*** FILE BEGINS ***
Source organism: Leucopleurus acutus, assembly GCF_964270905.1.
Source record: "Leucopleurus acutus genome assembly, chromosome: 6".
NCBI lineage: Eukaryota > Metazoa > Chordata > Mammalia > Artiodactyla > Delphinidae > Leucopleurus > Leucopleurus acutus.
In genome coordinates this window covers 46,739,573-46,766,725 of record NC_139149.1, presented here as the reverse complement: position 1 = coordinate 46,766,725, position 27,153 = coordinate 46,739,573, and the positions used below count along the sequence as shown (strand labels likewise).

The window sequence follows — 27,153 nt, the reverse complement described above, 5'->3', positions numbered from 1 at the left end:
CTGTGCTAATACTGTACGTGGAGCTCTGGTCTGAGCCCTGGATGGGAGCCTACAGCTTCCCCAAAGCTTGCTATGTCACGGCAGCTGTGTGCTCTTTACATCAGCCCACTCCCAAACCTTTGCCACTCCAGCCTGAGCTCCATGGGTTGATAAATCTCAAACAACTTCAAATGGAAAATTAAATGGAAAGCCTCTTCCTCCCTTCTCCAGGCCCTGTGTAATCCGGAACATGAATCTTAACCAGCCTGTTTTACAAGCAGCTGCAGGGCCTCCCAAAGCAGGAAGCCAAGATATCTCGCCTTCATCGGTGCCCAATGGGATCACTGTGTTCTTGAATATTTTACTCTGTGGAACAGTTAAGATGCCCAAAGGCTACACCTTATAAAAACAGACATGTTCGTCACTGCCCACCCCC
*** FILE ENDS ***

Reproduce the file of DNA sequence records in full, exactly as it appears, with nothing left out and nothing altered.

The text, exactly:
Source organism: Leucopleurus acutus, assembly GCF_964270905.1.
Source record: "Leucopleurus acutus genome assembly, chromosome: 6".
NCBI lineage: Eukaryota > Metazoa > Chordata > Mammalia > Artiodactyla > Delphinidae > Leucopleurus > Leucopleurus acutus.
In genome coordinates this window covers 46,739,573-46,766,725 of record NC_139149.1, presented here as the reverse complement: position 1 = coordinate 46,766,725, position 27,153 = coordinate 46,739,573, and the positions used below count along the sequence as shown (strand labels likewise).

The window sequence follows — 27,153 nt, the reverse complement described above, 5'->3', positions numbered from 1 at the left end:
CTGTGCTAATACTGTACGTGGAGCTCTGGTCTGAGCCCTGGATGGGAGCCTACAGCTTCCCCAAAGCTTGCTATGTCACGGCAGCTGTGTGCTCTTTACATCAGCCCACTCCCAAACCTTTGCCACTCCAGCCTGAGCTCCATGGGTTGATAAATCTCAAACAACTTCAAATGGAAAATTAAATGGAAAGCCTCTTCCTCCCTTCTCCAGGCCCTGTGTAATCCGGAACATGAATCTTAACCAGCCTGTTTTACAAGCAGCTGCAGGGCCTCCCAAAGCAGGAAGCCAAGATATCTCGCCTTCATCGGTGCCCAATGGGATCACTGTGTTCTTGAATATTTTACTCTGTGGAACAGTTAAGATGCCCAAAGGCTACACCTTATAAAAACAGACATGTTCGTCACTGCCCACCCCC